Today’s Humanists claim a lineage that stretches back into the classical world. They have no exclusive claim on the older humanist tradition of men such as Erasmus of Rotterdam, whose skill with ancient languages led, for instance, to better translations of the Bible. This broadly humanist world view may or may not have been religious but it did emphasise learning, human needs and human freedom. Indeed, all that is needed for a full and satisfying life, with an emphasis on reason and good sense. One would hope that every broad-minded person, believer or not, is a humanist in this regard.
What I am concerned with here is the self-proclaimed world-view of Humanism (which I capitalise to make this distinction). This is the movement that makes claims about science — and evolution in particular — that interest me. And it is this kind of Humanism that makes me uneasy. It doesn’t just define itself against religion; in some respects, it has taken on aspects of religion. Perhaps it is a kind of religion.
I think my religious friends are mistaken but I don’t think they are stupid or crazy or ill or evil simply because they are religious
Is it fair to speak of Thomas Henry Huxley as a Humanist in this sense? It is, at any rate, anachronistic. Indeed, Huxley is famous for coining the term ‘agnostic’ to describe his views. Yet in important ways he does foreshadow many characteristics of today’s Humanists. He was deeply committed to science, not just as a form of inquiry but as the foundation of his world-view. His life’s work in science, education and elsewhere (he was for many years a civil servant responsible for fisheries) shows that he was always thinking about the good that can come from science. He, like every other evolutionist of his day, thought that humans were not just any species. Evolution was progressive, from monad to man as it were, and we were the apotheosis of the evolutionary process. As such, we had a special role and status. (To be fair, late in life Huxley began to have doubts about this.)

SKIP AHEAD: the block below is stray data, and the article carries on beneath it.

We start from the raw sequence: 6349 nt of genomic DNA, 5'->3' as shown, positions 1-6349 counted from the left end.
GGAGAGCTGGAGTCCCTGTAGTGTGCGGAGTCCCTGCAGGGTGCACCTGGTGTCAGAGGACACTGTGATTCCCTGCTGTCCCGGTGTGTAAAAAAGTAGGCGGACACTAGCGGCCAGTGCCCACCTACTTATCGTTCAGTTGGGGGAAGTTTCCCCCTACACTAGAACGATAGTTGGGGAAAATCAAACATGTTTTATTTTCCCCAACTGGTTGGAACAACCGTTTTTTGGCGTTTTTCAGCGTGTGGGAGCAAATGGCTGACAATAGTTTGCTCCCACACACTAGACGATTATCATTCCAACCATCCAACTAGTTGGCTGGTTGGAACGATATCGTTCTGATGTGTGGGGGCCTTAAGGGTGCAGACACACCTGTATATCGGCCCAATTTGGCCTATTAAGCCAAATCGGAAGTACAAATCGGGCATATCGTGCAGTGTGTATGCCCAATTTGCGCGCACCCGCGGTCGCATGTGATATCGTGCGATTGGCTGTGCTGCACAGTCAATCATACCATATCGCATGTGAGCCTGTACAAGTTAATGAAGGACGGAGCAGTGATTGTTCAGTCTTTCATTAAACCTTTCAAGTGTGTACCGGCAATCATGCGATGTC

Huxley was eager to distinguish himself from the certainties of the religious believer:
When I … began to ask myself whether I was an atheist, a theist, or a pantheist; a materialist or an idealist; Christian or a freethinker … at last, I came to the conclusion that I had neither art nor part with any of these denominations, except the last. The one thing in which most of these good people were agreed was the one thing in which I differed from them. They were quite sure they had attained a certain ‘gnosis,’ – had, more or less successfully, solved the problem of existence; while I was quite sure I had not, and had a pretty strong conviction that the problem was insoluble. So I took thought, and invented what I conceived to be the appropriate title of ‘agnostic’.
Thus far, this is all very well. I too might describe myself as an agnostic, although I prefer ‘sceptic’. The word ‘agnostic’ suggests someone who is not especially bothered about the relationship between science and religion and who wants to get on with other things. I, on the other hand, am very interested, and sceptics today generally seem more like me. They believe these questions matter.
In fact, I have great admiration for Thomas Henry Huxley. Frankly, when I first started on the history of science more than 40 years ago, I found him a bit too Victorian: smug and sanctimonious, always going on about integrity and that sort of thing. Over the years, I have come to appreciate the scale of his achievements and also the way that, unlike some, including Darwin, he was willing to go out and fight for what he thought right. When Governor Eyre of Jamaica hanged a half-caste troublemaker, although Huxley agreed that the man was probably a great nuisance, he argued that ‘English law does not permit good persons, as such, to strangle bad persons, as such.’ Leading the charge against Eyre, Huxley risked breaking long and deep old friendships. Despite suffering the most crushing of depressions, Huxley was never swayed from what he thought was morally proper.
Yet even Huxley was looking for something to replace religion as a world-view. In certain important ways, he anticipated the quasi-religious behaviour and attitudes of the Humanist movement today. He didn’t think science was indifferent to religion: he thought it could compete with it:
Extinguished theologians lie about the cradle of every science as the strangled snakes beside that of Hercules; and history records that whenever science and orthodoxy have been fairly opposed, the latter has been forced to retire from the lists, bleeding and crushed if not annihilated; scotched, if not slain.